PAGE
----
We found that the USPP had the authority and discretion to clear Lafayette Park and the surrounding areas on June 1. The evidence we obtained did not support a finding that the USPP cleared the park to allow the President to survey the damage and walk to St. John’s Church. Instead, the evidence we reviewed showed that the USPP cleared the park to allow the contractor to safely install the antiscale fencing in response to destruction of property and injury to officers occurring on May 30 and 31. Further, the evidence showed that the USPP did not know about the President’s potential movement until mid- to late afternoon on June 1—hours after it had begun developing its operational plan and the fencing contractor had arrived in the park.
A new study shows that hydroxychloroquine (HCQ), the antimalarial drug, combined with azithromycin (AZM), could increase the rate of survival by nearly three times for severely ill COVID-19 patients. The observation study analyzed 255 mechanically ventilated patients at the Saint Barnabas Medical Center in New Jersey.
“We found that when the cumulative doses of two drugs, HCQ and AZM, were above a certain level, patients had a survival rate 2.9 times the other patients,” the study, published by medRxiv. says in its conclusion.
By using causal analysis and considering of weight-adjusted cumulative dose, we prove the combined therapy, >3 g HCQ and > 1g AZM greatly increases survival in Covid patients on IMV and that HCQ cumulative dose > 80 mg/kg works substantially better. These data do not yet apply to hospitalized patients not on IMV. Since those with higher doses of HCQ had higher doses of AZM, we cannot solely attribute the causal effect to HCQ/AZM combination therapy. However, it is likely AZM does contribute significantly to this increase in survival rate. Since higher dose HCQ/AZM therapy improves survival by nearly 200% in this population, the safety data are moot.
An analysis of hospitalized COVID patients from last year in New York State’s largest health system found that the death rate of COVID-19 patients on mechanical ventilation was 88 percent, compared to 21 percent overall, when treated with the HCQ/AZM combination.
There have now been over 250 studies into hydroxychloroquine’s effectiveness in treating COVID-19, the overwhelming majority of them showing positive results. Studies on early treatment with the drug showed a 66% improvement in mortality rates. But the media chose to ignore those studies, instead deciding to report on a few heavily flawed studies that allegedly showed the drug was either ineffective or increased mortality.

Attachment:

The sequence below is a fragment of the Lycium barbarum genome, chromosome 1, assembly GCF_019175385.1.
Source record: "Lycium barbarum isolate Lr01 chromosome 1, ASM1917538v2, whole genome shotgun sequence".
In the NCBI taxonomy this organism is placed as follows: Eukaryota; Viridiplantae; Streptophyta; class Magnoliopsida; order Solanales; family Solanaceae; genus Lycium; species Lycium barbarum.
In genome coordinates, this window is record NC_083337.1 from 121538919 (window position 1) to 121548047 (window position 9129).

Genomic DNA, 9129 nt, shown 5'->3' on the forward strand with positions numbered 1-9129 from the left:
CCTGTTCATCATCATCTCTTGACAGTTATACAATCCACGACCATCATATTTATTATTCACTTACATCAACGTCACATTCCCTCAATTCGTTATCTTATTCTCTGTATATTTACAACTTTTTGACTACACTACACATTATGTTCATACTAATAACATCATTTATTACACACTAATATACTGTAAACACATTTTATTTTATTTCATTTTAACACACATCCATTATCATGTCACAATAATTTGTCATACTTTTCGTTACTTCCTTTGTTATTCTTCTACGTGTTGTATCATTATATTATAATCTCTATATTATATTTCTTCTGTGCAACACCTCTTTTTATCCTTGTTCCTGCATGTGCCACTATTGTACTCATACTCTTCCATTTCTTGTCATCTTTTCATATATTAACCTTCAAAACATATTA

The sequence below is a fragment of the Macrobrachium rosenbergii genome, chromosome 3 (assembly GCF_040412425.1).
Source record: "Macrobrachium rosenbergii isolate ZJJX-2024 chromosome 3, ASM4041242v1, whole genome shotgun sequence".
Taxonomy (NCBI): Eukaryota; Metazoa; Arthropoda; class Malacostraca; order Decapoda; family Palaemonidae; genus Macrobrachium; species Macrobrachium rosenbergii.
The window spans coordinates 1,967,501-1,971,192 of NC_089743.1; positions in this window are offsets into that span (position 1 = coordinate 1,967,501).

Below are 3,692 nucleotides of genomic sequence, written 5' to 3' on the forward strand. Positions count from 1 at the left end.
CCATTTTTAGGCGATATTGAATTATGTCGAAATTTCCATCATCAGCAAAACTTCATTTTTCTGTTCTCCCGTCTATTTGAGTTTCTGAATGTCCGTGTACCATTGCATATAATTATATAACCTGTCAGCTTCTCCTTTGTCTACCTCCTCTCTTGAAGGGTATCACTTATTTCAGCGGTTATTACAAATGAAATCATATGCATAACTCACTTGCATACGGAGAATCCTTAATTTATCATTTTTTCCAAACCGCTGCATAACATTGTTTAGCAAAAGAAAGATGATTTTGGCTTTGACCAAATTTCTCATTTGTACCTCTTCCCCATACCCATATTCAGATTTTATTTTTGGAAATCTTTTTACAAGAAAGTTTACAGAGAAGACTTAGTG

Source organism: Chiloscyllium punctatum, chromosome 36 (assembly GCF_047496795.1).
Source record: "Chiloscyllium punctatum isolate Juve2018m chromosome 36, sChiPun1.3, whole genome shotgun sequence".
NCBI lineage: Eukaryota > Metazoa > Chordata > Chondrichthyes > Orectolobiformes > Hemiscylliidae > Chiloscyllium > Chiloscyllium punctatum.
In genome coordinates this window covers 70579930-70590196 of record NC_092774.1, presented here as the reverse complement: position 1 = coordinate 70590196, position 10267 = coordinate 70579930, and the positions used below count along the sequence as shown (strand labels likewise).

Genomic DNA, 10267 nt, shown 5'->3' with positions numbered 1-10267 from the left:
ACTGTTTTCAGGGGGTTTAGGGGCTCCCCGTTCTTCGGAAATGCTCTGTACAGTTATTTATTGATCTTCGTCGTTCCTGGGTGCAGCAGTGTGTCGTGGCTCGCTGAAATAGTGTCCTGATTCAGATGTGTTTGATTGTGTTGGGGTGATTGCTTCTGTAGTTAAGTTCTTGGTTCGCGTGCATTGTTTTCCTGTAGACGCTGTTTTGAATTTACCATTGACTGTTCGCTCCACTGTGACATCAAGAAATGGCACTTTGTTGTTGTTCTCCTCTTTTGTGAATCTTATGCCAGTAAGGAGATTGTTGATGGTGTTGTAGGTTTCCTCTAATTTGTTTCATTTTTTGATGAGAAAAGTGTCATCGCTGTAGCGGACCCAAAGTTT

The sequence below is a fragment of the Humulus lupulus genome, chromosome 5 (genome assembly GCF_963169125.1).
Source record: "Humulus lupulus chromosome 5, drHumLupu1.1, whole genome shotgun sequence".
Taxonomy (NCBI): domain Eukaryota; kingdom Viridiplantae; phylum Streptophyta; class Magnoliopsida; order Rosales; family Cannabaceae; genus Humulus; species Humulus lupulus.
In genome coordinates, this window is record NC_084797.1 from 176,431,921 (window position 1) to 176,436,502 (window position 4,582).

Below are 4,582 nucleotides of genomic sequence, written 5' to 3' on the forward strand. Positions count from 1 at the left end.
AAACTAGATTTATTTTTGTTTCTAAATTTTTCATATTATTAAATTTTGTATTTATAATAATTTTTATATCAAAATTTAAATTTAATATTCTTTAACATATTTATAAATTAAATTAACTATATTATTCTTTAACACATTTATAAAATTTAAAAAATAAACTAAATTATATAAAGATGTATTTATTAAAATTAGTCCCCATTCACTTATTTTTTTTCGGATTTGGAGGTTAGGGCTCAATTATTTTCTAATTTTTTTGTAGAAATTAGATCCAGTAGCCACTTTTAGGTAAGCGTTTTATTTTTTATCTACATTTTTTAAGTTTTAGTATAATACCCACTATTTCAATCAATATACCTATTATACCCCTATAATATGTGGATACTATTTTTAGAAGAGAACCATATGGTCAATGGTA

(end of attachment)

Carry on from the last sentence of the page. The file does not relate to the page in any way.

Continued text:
Dr. Fauci also dismissed the drug’s potential for treating COVID patients, claiming that “valid” scientific data showed hydroxychloroquine wasn’t effective in treating COVID-19.
Last year, as data continued to show that hydroxychloroquine was actually effective in treating COVID-19, doctors who spoke out in support of the drug were censored.
And the human cost of this media assault on hydroxychloroquine was catastrophic. One analysis suggests that over 2.4 million lives worldwide have been unnecessarily lost because hydroxychloroquine was not being widely used as a COVID therapeutic. That’s a lot of people who may have died unnecessarily just because the media hated Trump.
Every good prosecutor will tell you that the best case is a strong circumstantial case — and that’s exactly what we have.
What NR’s Jim Geraghty has chronicled for months is proof beyond a reasonable doubt that the coronavirus pandemic was generated by an accident — a lab leak, a not-uncommon mishap in medical research conducted by fallible human beings — at the Wuhan Institute of Virology. Ditto the important work of Nicholas Wade, Vanity Fair’s Katherine Eban, our own Michael Brendan Dougherty, and a few intrepid others.
Lab accidents are common, and have been known to spawn infectious diseases (including the escape of SARS1 from the Chinese National Virology Institute in Beijing “no less than four times,” according to Wade). WIV scientists were conducting gain-of-function research on bat-based coronaviruses, in particular their capacity to infect humans. The bats in which are found closely related (but, importantly, not identical) viruses do not inhabit the vicinity of Wuhan — they are nearly a thousand miles away from that densely populated city and have limited flight range. The likelihood of naturally occurring interspecies transmission (outside a lab setting) is infinitesimal. The lab conditions in Wuhan were insufficiently safe — grossly so, it appears. Several of the lab’s researchers fell ill (at least three severely enough to be hospitalized) right at the critical time, in autumn of 2019, before the first identified case of infection with SARS-CoV2, the virus that causes COVID-19.
Here, two additional points are salient. First, those implausibly claiming that the circumstantial case is weak always skip past the inconvenient fact that the circumstantial case for their preferred theory of natural transmission (from bat to human, directly or through an intermediary species) is so weak as to be negligible — there being, most tellingly, no known existence of a bat (or pangolin, etc.) in which a virus matching SARS-CoV2 has been found.
Over at “Starts With a Bang”, we have a dissenting view:
Despite the enormous scientific knowledge humanity has gained, however, an unfounded conspiracy theory about the virus’s origin has gained a lot of traction: that it was genetically engineered with the purpose of infecting humans, that it was leaked from the Wuhan Institute of Virology, and that’s where it came from. Most recently, disgraced journalist Nicholas Wade has penned an error-filled, misleading piece promoting this nonsense, but the science tells a different story.Starts With a Bang
Essentially, we don’t have the technology to engineer a virus without lots of human testing, which would have been noticed.
Nothing, though, that I’ve seen disproving the notion that a naturally occurring virus might have been accidentally released from the lab in Wuhan.